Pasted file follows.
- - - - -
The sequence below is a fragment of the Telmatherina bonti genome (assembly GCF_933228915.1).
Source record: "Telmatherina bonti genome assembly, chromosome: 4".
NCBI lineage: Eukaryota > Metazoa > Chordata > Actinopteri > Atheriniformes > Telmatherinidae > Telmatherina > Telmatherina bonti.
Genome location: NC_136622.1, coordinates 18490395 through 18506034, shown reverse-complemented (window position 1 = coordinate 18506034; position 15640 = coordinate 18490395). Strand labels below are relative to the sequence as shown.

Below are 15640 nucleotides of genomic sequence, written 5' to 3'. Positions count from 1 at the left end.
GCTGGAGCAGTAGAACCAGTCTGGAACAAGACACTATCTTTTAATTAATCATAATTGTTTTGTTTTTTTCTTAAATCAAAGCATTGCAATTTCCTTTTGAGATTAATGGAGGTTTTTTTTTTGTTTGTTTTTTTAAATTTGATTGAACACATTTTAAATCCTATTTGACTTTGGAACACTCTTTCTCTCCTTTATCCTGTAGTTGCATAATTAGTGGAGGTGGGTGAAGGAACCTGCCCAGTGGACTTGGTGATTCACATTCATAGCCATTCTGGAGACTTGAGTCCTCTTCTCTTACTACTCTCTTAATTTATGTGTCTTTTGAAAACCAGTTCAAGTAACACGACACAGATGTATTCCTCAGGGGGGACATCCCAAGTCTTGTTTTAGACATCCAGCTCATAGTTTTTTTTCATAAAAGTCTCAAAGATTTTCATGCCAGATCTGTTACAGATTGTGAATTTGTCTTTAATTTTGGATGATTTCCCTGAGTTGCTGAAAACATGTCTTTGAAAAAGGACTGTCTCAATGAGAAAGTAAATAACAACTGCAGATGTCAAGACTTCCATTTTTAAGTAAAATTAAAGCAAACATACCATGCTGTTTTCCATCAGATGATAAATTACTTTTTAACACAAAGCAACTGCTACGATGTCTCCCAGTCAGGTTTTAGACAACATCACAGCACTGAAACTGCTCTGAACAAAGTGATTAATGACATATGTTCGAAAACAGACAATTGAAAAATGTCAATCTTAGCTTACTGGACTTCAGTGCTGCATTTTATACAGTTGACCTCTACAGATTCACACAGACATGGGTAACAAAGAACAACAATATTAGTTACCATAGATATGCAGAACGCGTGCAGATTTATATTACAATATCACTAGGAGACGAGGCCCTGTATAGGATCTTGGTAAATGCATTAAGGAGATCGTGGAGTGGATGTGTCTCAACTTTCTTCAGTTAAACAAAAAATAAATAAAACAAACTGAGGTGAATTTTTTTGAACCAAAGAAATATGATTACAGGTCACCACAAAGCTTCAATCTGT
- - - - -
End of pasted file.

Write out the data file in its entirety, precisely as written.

The sequence below is a fragment of the Telmatherina bonti genome (assembly GCF_933228915.1).
Source record: "Telmatherina bonti genome assembly, chromosome: 4".
NCBI lineage: Eukaryota > Metazoa > Chordata > Actinopteri > Atheriniformes > Telmatherinidae > Telmatherina > Telmatherina bonti.
Genome location: NC_136622.1, coordinates 18490395 through 18506034, shown reverse-complemented (window position 1 = coordinate 18506034; position 15640 = coordinate 18490395). Strand labels below are relative to the sequence as shown.

Below are 15640 nucleotides of genomic sequence, written 5' to 3'. Positions count from 1 at the left end.
GCTGGAGCAGTAGAACCAGTCTGGAACAAGACACTATCTTTTAATTAATCATAATTGTTTTGTTTTTTTCTTAAATCAAAGCATTGCAATTTCCTTTTGAGATTAATGGAGGTTTTTTTTTTGTTTGTTTTTTTAAATTTGATTGAACACATTTTAAATCCTATTTGACTTTGGAACACTCTTTCTCTCCTTTATCCTGTAGTTGCATAATTAGTGGAGGTGGGTGAAGGAACCTGCCCAGTGGACTTGGTGATTCACATTCATAGCCATTCTGGAGACTTGAGTCCTCTTCTCTTACTACTCTCTTAATTTATGTGTCTTTTGAAAACCAGTTCAAGTAACACGACACAGATGTATTCCTCAGGGGGGACATCCCAAGTCTTGTTTTAGACATCCAGCTCATAGTTTTTTTTCATAAAAGTCTCAAAGATTTTCATGCCAGATCTGTTACAGATTGTGAATTTGTCTTTAATTTTGGATGATTTCCCTGAGTTGCTGAAAACATGTCTTTGAAAAAGGACTGTCTCAATGAGAAAGTAAATAACAACTGCAGATGTCAAGACTTCCATTTTTAAGTAAAATTAAAGCAAACATACCATGCTGTTTTCCATCAGATGATAAATTACTTTTTAACACAAAGCAACTGCTACGATGTCTCCCAGTCAGGTTTTAGACAACATCACAGCACTGAAACTGCTCTGAACAAAGTGATTAATGACATATGTTCGAAAACAGACAATTGAAAAATGTCAATCTTAGCTTACTGGACTTCAGTGCTGCATTTTATACAGTTGACCTCTACAGATTCACACAGACATGGGTAACAAAGAACAACAATATTAGTTACCATAGATATGCAGAACGCGTGCAGATTTATATTACAATATCACTAGGAGACGAGGCCCTGTATAGGATCTTGGTAAATGCATTAAGGAGATCGTGGAGTGGATGTGTCTCAACTTTCTTCAGTTAAACAAAAAATAAATAAAACAAACTGAGGTGAATTTTTTTGAACCAAAGAAATATGATTACAGGTCACCACAAAGCTTCAATCTGT